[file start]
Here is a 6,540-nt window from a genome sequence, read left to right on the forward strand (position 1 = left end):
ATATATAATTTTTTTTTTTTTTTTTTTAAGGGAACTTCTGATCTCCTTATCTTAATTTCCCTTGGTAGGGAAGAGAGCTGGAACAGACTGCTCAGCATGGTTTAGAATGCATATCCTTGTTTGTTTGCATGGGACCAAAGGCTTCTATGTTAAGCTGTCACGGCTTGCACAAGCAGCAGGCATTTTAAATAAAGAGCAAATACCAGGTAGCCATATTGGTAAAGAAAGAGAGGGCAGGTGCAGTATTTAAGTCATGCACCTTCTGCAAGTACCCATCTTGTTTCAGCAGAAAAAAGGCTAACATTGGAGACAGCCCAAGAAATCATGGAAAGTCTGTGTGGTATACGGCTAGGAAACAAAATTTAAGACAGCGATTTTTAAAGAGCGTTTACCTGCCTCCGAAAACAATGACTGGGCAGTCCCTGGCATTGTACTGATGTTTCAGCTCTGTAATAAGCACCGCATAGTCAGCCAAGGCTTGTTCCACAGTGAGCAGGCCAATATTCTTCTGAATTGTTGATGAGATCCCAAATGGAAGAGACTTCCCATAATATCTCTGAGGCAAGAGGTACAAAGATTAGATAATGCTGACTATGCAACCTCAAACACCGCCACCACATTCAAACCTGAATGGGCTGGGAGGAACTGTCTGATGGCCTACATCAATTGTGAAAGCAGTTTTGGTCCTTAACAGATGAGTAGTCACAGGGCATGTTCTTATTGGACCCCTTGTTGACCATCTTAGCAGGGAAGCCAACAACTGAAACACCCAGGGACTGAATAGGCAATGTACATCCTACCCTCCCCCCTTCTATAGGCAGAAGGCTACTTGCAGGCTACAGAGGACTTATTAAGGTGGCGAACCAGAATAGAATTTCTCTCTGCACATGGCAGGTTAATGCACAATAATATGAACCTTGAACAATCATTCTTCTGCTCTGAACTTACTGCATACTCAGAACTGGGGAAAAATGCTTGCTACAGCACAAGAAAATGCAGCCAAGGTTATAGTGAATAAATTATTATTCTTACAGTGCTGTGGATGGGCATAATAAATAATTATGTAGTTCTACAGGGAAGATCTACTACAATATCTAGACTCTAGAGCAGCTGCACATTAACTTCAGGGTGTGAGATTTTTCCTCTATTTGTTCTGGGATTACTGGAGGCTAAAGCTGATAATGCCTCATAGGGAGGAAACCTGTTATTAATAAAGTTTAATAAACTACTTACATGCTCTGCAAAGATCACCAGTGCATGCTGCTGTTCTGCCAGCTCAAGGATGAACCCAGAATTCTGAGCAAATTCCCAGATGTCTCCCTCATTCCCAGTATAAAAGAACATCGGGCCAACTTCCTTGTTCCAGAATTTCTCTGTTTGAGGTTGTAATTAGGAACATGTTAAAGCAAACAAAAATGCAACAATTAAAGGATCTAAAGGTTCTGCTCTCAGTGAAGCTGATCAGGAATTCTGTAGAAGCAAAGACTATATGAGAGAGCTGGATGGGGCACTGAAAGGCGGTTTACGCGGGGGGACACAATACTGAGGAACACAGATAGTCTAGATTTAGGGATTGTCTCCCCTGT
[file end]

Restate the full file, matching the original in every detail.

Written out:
Here is a 6,540-nt window from a genome sequence, read left to right on the forward strand (position 1 = left end):
ATATATAATTTTTTTTTTTTTTTTTTTAAGGGAACTTCTGATCTCCTTATCTTAATTTCCCTTGGTAGGGAAGAGAGCTGGAACAGACTGCTCAGCATGGTTTAGAATGCATATCCTTGTTTGTTTGCATGGGACCAAAGGCTTCTATGTTAAGCTGTCACGGCTTGCACAAGCAGCAGGCATTTTAAATAAAGAGCAAATACCAGGTAGCCATATTGGTAAAGAAAGAGAGGGCAGGTGCAGTATTTAAGTCATGCACCTTCTGCAAGTACCCATCTTGTTTCAGCAGAAAAAAGGCTAACATTGGAGACAGCCCAAGAAATCATGGAAAGTCTGTGTGGTATACGGCTAGGAAACAAAATTTAAGACAGCGATTTTTAAAGAGCGTTTACCTGCCTCCGAAAACAATGACTGGGCAGTCCCTGGCATTGTACTGATGTTTCAGCTCTGTAATAAGCACCGCATAGTCAGCCAAGGCTTGTTCCACAGTGAGCAGGCCAATATTCTTCTGAATTGTTGATGAGATCCCAAATGGAAGAGACTTCCCATAATATCTCTGAGGCAAGAGGTACAAAGATTAGATAATGCTGACTATGCAACCTCAAACACCGCCACCACATTCAAACCTGAATGGGCTGGGAGGAACTGTCTGATGGCCTACATCAATTGTGAAAGCAGTTTTGGTCCTTAACAGATGAGTAGTCACAGGGCATGTTCTTATTGGACCCCTTGTTGACCATCTTAGCAGGGAAGCCAACAACTGAAACACCCAGGGACTGAATAGGCAATGTACATCCTACCCTCCCCCCTTCTATAGGCAGAAGGCTACTTGCAGGCTACAGAGGACTTATTAAGGTGGCGAACCAGAATAGAATTTCTCTCTGCACATGGCAGGTTAATGCACAATAATATGAACCTTGAACAATCATTCTTCTGCTCTGAACTTACTGCATACTCAGAACTGGGGAAAAATGCTTGCTACAGCACAAGAAAATGCAGCCAAGGTTATAGTGAATAAATTATTATTCTTACAGTGCTGTGGATGGGCATAATAAATAATTATGTAGTTCTACAGGGAAGATCTACTACAATATCTAGACTCTAGAGCAGCTGCACATTAACTTCAGGGTGTGAGATTTTTCCTCTATTTGTTCTGGGATTACTGGAGGCTAAAGCTGATAATGCCTCATAGGGAGGAAACCTGTTATTAATAAAGTTTAATAAACTACTTACATGCTCTGCAAAGATCACCAGTGCATGCTGCTGTTCTGCCAGCTCAAGGATGAACCCAGAATTCTGAGCAAATTCCCAGATGTCTCCCTCATTCCCAGTATAAAAGAACATCGGGCCAACTTCCTTGTTCCAGAATTTCTCTGTTTGAGGTTGTAATTAGGAACATGTTAAAGCAAACAAAAATGCAACAATTAAAGGATCTAAAGGTTCTGCTCTCAGTGAAGCTGATCAGGAATTCTGTAGAAGCAAAGACTATATGAGAGAGCTGGATGGGGCACTGAAAGGCGGTTTACGCGGGGGGACACAATACTGAGGAACACAGATAGTCTAGATTTAGGGATTGTCTCCCCTGT